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Edward Ring

The Bell Syndrome Afflicts More Cities Than Just Bell

Remember Bell, California? Back in 2010 the Los Angeles Times reported thatBell city officials were receiving unusually large salaries, perhaps the highest in the United States. For example,Robert Rizzo, the City manager, had received $787,637.By September of that year,as reported on CNN, the California Attorney General filed charges againsteight former and current city officials. The public was outraged.

Not generally known however was the process whereby the City of Bell employees managed to pay themselves so much money. Earlier that summer theLos Angeles Times covered this part of the story, reporting “The highly paid members of the Bell City Council were able to exempt themselves from state salary limits by placing a city charter on the ballot in a little-noticed special election that attracted fewer than 400 voters.”

This use of barely legalmaneuvers to extract ridiculously generous salaries and benefits from taxpayers is not restricted to Bell, however. The Bell Syndrome… Read More

Edward Ring

A Pension “Pledge” for State Politicians

Earlier this week, noted pension reformer John Moore published “The Mechanics of Pension Reform,” listing specific principles of pension reform. Moore’s article focuses on state policy; he intends to focus on local pension reform policies in a later article. The list he has produced for state legislators is quite detailed; here’s is a partial summary of highlights:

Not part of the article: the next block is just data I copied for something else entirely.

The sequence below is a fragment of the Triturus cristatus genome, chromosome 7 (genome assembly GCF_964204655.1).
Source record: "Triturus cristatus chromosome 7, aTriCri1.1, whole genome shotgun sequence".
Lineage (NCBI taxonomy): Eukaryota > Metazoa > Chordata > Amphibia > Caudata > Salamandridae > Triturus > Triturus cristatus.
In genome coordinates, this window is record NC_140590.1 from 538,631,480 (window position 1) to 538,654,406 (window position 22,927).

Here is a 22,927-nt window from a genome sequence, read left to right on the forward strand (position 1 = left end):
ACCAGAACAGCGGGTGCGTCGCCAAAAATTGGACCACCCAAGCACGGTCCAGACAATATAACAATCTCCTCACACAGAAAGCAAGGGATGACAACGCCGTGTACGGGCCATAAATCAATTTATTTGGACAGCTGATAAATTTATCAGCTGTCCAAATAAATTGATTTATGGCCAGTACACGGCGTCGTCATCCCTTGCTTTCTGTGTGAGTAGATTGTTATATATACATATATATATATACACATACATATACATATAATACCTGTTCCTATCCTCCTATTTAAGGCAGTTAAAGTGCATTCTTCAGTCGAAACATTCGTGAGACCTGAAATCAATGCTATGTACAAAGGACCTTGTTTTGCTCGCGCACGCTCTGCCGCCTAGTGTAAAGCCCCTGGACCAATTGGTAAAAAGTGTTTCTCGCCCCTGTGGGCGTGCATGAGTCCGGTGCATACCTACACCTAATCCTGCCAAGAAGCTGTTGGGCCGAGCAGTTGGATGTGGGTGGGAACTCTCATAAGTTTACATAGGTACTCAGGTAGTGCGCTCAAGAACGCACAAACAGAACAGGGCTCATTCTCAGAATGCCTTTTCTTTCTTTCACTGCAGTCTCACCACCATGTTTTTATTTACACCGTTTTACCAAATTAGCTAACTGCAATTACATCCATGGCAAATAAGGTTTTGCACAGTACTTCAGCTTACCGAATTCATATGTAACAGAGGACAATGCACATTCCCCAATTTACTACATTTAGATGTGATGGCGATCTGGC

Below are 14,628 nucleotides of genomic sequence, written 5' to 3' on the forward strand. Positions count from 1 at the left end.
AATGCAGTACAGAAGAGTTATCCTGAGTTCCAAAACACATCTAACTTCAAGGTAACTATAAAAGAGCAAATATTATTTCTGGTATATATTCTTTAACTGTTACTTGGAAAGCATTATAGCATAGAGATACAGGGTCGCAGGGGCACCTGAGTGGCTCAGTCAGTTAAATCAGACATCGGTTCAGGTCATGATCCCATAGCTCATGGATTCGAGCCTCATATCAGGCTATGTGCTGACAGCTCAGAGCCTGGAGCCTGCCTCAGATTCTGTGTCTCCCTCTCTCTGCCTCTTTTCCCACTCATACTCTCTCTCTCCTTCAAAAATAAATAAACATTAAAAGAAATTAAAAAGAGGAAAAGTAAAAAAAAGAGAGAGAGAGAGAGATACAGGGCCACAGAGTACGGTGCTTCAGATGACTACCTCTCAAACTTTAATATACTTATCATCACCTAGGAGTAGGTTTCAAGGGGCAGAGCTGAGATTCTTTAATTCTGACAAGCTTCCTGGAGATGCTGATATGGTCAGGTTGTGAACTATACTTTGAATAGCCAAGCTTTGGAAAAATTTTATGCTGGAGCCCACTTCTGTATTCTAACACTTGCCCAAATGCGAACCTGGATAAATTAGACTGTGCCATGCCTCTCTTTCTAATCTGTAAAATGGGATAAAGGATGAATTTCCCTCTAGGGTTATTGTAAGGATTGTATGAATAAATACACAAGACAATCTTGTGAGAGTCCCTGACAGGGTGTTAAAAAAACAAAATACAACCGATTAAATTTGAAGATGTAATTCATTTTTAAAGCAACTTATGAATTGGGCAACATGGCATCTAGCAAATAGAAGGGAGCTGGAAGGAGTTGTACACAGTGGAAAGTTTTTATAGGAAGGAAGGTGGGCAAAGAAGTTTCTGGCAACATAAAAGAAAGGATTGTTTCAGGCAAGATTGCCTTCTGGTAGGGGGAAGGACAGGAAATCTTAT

1 – Change control of public employee pension boards to politically neutral private institutions. Currently, government union operatives exert nearly absolute control over California’s 81 state and local government employee pension systems.

2 – Limit the total annual pension contribution by any government entity to a fixed percentage of pension eligible salary.

3 – Differentiate between annual salary and pension eligible salary to lower overall contributions. Stop counting annual wage increases as pension eligible.

4 – Eliminate collective bargaining for government workers.

5 – Prohibit legislative bodies from granting vested contract rights to pensions.

6 – Require agency in-house… Read More

Katy Grimes

How Many Local Office Holders Not Worthy Of Election To Legislature?

There is a disturbing trend happening in California, with cities trying to place sales and property tax increase initiatives on the ballot, often without a petition drive of the voters. Ostensibly these tax revenues are earmarked for “public safety,” or 
road maintenance, and improvements.

But that’s complete hooey; this money will be undoubtedly be used to pay for CalPERS pension and retiree health benefit payments. It has to be used for pensions and benefit payments, because most cities are so deep in debt, they can’t afford to fix sewer systems, maintain roads, or even maintain parks.

Think… Read More